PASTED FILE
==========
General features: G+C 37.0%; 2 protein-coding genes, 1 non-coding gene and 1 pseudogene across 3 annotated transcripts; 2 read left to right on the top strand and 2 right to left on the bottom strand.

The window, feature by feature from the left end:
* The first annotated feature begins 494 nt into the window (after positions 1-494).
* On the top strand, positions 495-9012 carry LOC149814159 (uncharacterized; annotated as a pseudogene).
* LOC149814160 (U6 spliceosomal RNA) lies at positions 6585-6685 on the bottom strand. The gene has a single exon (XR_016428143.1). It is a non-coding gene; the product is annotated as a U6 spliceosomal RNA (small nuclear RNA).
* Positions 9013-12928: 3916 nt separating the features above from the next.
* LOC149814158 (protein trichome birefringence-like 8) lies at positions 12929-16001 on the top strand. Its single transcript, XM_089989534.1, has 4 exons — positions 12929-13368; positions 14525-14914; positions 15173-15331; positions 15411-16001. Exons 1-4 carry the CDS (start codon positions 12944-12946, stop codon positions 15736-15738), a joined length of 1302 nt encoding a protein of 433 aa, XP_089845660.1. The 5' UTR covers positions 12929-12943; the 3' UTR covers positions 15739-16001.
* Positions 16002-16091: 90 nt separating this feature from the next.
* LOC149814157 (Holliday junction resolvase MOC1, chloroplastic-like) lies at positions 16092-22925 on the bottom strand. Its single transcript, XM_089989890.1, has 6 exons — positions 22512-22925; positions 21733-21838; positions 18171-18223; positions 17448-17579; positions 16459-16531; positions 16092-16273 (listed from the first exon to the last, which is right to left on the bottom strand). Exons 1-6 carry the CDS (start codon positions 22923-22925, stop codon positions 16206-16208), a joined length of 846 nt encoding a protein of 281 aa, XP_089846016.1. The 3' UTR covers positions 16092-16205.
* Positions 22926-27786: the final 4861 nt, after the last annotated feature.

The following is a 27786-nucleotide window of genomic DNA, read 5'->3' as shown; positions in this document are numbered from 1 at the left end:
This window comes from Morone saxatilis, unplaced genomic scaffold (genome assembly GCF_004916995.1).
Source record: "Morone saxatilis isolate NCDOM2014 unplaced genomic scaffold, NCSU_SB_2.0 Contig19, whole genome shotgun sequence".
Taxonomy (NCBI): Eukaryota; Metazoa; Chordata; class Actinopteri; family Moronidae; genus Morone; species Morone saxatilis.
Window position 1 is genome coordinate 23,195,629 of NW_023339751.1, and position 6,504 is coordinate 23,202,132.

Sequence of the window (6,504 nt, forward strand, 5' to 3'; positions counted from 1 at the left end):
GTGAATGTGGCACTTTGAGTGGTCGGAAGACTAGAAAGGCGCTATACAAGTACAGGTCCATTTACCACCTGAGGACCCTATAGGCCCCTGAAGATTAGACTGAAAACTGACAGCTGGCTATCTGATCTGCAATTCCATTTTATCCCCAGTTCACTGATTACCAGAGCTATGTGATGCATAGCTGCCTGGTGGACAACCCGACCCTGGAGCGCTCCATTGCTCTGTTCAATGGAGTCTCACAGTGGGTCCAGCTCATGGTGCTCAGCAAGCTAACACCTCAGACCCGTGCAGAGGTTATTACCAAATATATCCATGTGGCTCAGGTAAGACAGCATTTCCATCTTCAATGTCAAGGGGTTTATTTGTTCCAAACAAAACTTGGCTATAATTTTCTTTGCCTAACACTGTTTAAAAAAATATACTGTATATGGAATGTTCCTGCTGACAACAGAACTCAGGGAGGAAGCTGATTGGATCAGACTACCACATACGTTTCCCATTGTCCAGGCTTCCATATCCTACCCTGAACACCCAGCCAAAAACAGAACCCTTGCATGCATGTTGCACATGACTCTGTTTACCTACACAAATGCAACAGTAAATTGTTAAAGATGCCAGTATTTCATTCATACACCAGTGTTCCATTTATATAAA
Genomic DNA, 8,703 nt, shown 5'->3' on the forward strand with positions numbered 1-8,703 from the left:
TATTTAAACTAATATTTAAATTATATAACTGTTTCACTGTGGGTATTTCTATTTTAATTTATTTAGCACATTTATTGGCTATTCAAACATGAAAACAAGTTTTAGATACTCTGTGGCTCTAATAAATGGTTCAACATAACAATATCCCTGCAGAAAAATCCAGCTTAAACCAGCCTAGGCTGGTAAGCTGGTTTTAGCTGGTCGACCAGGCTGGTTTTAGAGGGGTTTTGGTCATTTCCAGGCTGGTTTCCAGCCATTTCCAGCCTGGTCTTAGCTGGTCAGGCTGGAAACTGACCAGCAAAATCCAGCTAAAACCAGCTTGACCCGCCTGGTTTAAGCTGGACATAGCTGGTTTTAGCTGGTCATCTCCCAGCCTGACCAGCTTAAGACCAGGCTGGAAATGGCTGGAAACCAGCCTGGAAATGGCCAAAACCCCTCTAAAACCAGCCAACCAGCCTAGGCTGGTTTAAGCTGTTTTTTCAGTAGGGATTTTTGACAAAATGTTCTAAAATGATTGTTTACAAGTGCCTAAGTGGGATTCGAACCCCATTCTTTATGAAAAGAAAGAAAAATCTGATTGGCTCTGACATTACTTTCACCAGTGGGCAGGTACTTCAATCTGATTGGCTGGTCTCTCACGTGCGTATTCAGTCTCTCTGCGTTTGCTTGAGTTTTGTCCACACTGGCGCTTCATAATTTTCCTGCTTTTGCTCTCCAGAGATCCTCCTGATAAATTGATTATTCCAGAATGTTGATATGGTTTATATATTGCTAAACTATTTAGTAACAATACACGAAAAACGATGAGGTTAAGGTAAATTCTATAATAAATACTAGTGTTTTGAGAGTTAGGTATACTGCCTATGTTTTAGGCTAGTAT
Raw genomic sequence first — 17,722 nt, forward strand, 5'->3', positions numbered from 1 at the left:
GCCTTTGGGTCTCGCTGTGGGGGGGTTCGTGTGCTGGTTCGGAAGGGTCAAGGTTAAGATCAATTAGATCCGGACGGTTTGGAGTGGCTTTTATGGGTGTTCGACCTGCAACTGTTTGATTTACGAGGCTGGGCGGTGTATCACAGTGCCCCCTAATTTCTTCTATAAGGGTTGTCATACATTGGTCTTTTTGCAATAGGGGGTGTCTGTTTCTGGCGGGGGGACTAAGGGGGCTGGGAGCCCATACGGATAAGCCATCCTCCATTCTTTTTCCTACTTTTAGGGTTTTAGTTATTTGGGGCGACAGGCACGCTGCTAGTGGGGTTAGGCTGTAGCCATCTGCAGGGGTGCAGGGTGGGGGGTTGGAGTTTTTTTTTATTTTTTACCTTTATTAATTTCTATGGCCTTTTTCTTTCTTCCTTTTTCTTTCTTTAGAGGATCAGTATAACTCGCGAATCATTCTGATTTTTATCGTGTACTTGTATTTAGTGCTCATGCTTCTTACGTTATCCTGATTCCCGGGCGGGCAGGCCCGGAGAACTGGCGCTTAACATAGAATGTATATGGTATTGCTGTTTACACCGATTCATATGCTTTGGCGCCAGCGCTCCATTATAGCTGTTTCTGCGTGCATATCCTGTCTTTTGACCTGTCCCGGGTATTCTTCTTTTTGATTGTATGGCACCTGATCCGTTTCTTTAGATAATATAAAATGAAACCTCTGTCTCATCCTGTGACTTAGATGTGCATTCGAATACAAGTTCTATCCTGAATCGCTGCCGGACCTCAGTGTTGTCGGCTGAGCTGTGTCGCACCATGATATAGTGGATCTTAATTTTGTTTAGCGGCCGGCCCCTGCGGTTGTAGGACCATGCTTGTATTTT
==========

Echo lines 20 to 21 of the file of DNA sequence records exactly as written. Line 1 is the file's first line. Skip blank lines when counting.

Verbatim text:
Raw genomic sequence first — 17,722 nt, forward strand, 5'->3', positions numbered from 1 at the left:
GCCTTTGGGTCTCGCTGTGGGGGGGTTCGTGTGCTGGTTCGGAAGGGTCAAGGTTAAGATCAATTAGATCCGGACGGTTTGGAGTGGCTTTTATGGGTGTTCGACCTGCAACTGTTTGATTTACGAGGCTGGGCGGTGTATCACAGTGCCCCCTAATTTCTTCTATAAGGGTTGTCATACATTGGTCTTTTTGCAATAGGGGGTGTCTGTTTCTGGCGGGGGGACTAAGGGGGCTGGGAGCCCATACGGATAAGCCATCCTCCATTCTTTTTCCTACTTTTAGGGTTTTAGTTATTTGGGGCGACAGGCACGCTGCTAGTGGGGTTAGGCTGTAGCCATCTGCAGGGGTGCAGGGTGGGGGGTTGGAGTTTTTTTTTATTTTTTACCTTTATTAATTTCTATGGCCTTTTTCTTTCTTCCTTTTTCTTTCTTTAGAGGATCAGTATAACTCGCGAATCATTCTGATTTTTATCGTGTACTTGTATTTAGTGCTCATGCTTCTTACGTTATCCTGATTCCCGGGCGGGCAGGCCCGGAGAACTGGCGCTTAACATAGAATGTATATGGTATTGCTGTTTACACCGATTCATATGCTTTGGCGCCAGCGCTCCATTATAGCTGTTTCTGCGTGCATATCCTGTCTTTTGACCTGTCCCGGGTATTCTTCTTTTTGATTGTATGGCACCTGATCCGTTTCTTTAGATAATATAAAATGAAACCTCTGTCTCATCCTGTGACTTAGATGTGCATTCGAATACAAGTTCTATCCTGAATCGCTGCCGGACCTCAGTGTTGTCGGCTGAGCTGTGTCGCACCATGATATAGTGGATCTTAATTTTGTTTAGCGGCCGGCCCCTGCGGTTGTAGGACCATGCTTGTATTTT